By the year 2025 we will have finally come to grasp that in virtually every human endeavor, density pays.
Silicon Valley has known this since Gordon Moore coined his eponymous law nearly half a century ago, predicting the exponentially increasing density and decreasing price of the processing power crammed onto microchips -- a dynamic that has turned young adults into billionaires with regularity ever since. But as everyone from Paul Krugman (whose Nobel-winning research pointed out the trade benefits of geographic concentration) to contemporary French chefs (who artfully condense the essence of a stick of butter into ever smaller morsels) to condo developers (no explanation necessary) has learned, density pays in the physical world as well. As the World Bank observed in its 2009 World Development Report, half the world's GDP is produced on 1.5 percent of its land surface. Humanity's global migration toward ever denser urban living has added trillions of dollars to the global GDP every decade since at least the end of World War II.
Global markets have followed a similar trajectory toward ever greater concentration. The Bank for International Settlements reports that the international derivatives market has grown to $600 trillion from just under $100 trillion a decade ago, whereas the world's economic output approximately doubled over the same period. The 10 largest banks in the United States now hold $11 trillion of the country's total $13 trillion in banking assets; the assets of the top five French banks equal 325 percent of France's GDP. Too big to fail? Not unless you want to render your financial centers impotent.
But density has consequences. Cramming more than half the world's population and production onto a relatively small area of mostly coastal land means that the cost of natural catastrophes of all kinds will rise dramatically. This year's earthquake in Japan, which caused more than $300 billion in economic damage, was just a preview; a decade and a half from now, a single hurricane or earthquake will come with a potential price tag of $1 trillion or more. Imagine a world in which economic damage equivalent to that caused by a major war or the detonation of a midsized nuclear weapon in a major city could materialize with a warning of only a few days (in the case of a hurricane) or just one second (an earthquake).
We can look forward to bigger and more frequent financial catastrophes as well. Think of equity capital as land, industry segment as location, and financial risk as density. Concentrating all of these means greater productivity, but it also means that we are inviting ever more catastrophic financial hurricanes. How could the defaulted home loan of a strawberry picker in California wipe out $16 trillion in global financial market value and put so many people out of a job? You might as well ask how O'Leary's cow, kicking over a lantern in a barn on DeKoven Street, could have caused the Great Chicago Fire of 1871.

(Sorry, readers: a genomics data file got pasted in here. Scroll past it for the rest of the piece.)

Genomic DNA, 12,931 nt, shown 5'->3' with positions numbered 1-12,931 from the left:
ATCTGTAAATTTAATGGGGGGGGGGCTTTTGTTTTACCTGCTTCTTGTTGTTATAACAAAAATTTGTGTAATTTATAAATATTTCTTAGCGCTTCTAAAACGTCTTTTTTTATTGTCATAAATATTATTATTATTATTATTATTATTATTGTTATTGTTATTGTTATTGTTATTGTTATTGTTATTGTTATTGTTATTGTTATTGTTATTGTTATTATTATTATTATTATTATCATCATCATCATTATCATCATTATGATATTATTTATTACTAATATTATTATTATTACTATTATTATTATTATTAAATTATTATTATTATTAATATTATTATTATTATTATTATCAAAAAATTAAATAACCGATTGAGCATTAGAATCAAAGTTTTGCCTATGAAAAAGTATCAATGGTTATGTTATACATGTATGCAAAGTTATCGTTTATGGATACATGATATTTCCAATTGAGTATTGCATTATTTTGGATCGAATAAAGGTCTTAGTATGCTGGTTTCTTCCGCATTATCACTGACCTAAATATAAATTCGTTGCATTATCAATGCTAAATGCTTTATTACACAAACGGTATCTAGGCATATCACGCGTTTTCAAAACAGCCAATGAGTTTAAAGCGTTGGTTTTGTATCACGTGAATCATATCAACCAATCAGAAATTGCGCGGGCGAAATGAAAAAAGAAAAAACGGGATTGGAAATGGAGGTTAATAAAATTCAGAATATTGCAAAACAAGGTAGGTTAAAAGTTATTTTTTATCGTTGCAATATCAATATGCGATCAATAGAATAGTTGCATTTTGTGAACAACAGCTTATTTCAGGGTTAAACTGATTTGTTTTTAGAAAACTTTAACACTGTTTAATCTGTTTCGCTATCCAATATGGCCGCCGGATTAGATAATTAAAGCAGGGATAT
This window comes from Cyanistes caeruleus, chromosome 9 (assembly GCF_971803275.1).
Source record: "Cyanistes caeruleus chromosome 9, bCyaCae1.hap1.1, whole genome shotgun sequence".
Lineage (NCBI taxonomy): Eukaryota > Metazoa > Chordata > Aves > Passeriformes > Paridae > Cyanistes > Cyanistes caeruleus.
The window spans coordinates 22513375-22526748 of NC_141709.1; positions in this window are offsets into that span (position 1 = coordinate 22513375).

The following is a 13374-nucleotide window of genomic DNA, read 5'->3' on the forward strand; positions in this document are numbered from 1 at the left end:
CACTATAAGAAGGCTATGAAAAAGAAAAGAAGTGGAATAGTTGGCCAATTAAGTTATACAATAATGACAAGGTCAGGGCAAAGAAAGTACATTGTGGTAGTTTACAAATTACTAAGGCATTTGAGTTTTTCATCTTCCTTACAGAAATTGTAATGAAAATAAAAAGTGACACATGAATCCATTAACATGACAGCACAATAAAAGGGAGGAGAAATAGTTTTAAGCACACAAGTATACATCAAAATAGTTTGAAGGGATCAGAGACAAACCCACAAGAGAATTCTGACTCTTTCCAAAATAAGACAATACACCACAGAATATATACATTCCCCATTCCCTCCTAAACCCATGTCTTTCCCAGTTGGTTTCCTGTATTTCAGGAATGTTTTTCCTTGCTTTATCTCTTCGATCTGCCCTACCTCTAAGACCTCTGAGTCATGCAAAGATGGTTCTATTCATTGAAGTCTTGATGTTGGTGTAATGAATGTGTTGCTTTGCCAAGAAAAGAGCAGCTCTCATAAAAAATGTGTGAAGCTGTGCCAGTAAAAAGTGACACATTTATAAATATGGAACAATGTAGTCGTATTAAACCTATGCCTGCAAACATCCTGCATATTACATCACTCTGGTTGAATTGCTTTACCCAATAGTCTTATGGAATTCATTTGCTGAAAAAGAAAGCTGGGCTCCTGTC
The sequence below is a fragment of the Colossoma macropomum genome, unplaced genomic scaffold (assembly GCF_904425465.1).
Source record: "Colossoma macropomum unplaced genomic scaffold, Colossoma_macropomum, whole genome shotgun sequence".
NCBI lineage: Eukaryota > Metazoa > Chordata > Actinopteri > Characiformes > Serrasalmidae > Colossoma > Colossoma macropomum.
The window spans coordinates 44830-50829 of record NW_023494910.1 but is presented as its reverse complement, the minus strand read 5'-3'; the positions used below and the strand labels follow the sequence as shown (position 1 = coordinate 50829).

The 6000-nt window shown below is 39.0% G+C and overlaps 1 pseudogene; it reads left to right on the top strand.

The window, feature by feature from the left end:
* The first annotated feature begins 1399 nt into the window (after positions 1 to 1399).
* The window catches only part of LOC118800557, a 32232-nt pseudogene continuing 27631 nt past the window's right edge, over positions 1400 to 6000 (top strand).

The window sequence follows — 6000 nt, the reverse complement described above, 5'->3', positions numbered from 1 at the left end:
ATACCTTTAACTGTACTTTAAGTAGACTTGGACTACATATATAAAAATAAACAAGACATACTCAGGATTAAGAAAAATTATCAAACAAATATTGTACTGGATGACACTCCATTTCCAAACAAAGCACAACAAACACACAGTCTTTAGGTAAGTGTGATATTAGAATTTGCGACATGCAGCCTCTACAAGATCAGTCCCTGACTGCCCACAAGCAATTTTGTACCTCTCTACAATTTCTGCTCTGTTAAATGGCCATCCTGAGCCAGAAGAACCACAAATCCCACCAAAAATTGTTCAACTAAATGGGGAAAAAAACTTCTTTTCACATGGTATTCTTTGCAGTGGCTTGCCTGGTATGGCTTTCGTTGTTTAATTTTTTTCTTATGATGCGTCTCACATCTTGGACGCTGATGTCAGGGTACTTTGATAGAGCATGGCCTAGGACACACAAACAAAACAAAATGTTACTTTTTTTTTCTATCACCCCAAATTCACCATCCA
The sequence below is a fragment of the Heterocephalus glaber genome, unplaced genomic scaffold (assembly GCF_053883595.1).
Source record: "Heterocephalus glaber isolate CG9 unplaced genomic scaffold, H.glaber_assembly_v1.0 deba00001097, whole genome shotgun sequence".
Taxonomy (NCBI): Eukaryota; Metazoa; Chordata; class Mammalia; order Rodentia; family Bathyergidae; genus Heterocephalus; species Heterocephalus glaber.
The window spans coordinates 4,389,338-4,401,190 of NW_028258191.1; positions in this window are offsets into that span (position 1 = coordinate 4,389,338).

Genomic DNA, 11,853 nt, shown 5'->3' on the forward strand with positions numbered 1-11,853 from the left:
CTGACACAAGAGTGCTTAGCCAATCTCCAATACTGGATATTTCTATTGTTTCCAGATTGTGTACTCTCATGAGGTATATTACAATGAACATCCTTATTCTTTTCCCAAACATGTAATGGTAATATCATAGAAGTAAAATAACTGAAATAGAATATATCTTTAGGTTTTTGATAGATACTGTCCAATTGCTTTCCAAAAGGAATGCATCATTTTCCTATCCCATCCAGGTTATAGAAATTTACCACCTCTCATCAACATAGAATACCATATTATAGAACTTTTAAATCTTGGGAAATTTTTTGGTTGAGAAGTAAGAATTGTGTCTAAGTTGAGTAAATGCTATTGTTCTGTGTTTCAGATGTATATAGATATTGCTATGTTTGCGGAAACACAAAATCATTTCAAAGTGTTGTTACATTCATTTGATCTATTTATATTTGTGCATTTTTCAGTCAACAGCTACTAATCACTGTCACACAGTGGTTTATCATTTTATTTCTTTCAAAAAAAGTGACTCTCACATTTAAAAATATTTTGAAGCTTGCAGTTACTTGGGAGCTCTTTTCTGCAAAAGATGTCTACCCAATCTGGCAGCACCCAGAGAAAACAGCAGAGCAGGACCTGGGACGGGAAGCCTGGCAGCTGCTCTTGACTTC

The world's exponentially increasing density of, and dependence on, information technology poses similar risks. Consider the "flash crash" of May 6, 2010, in which a perfect storm of faster-than-you-can-think trading algorithms, a large but ill-timed electronic sell order, and a market with a bad case of the nerves caused the Dow Jones industrial average to plunge 700 points in a little over 10 minutes -- at one moment achieving the largest single-day decline in the Dow's history -- only to recover within minutes. Or think of April's failure of the massive Amazon "cloud" (a popular and widely used server platform), which knocked everyone from tech start-ups to U.S. Energy Department researchers offline for several days. In both cases, you do not have to be a network administrator to know that while information technology is watching over us, it is not clear who is watching over information technology. Are we putting the global economy's trillions of eggs in the largest electronic basket ever constructed?
Recognizing the importance of the density dynamic is essential not only to harnessing its benefits but also to managing its costs -- and they can be managed. Technology made megacities possible, while at the same time making catastrophic citywide fires a thing of the past. Now that we are building megacities of financial risk, we need to put the equivalent of new building practices and fire codes in place to keep an ill-timed and poorly placed financial fire from burning down a third of the metropolis. Hedge funds complain about "crowded trades": too many investors and speculators buying the same stocks, bonds, or commodities, thus increasing the risk of market crashes should investors panic and sell the same things at the same time. But where is there a sign in financial markets that says "Occupancy of This Trading Position by More Than 140 Hedge Funds and Banks Is Dangerous and Unlawful"?
Learning to live with the risks of density requires recognizing that density is here to stay -- and that's a good thing. People generally tend to see density as a problem, as anyone who's ever spent hours in traffic in Lagos or Jakarta can attest. But if density were only about crowded megacities, with their tiny, expensive apartments and horrific traffic, they surely would have splintered apart long ago. Instead, these megalopolises keep getting bigger and denser -- and though costs of living climb ever higher, there's no mass exodus for the countryside. Similarly, the largest banks and information networks may be too big to fail, but their size is too central to the growth of our economies to break them apart. Our visceral uneasiness with this state of affairs means that for many years to come, we will continue to think of density as a side effect of progress, rather than a fundamental driver of it. It may be decades before the rest of us learn what the microchip business learned in the 1960s: that the future is a crowded place, and we'll all be better for it.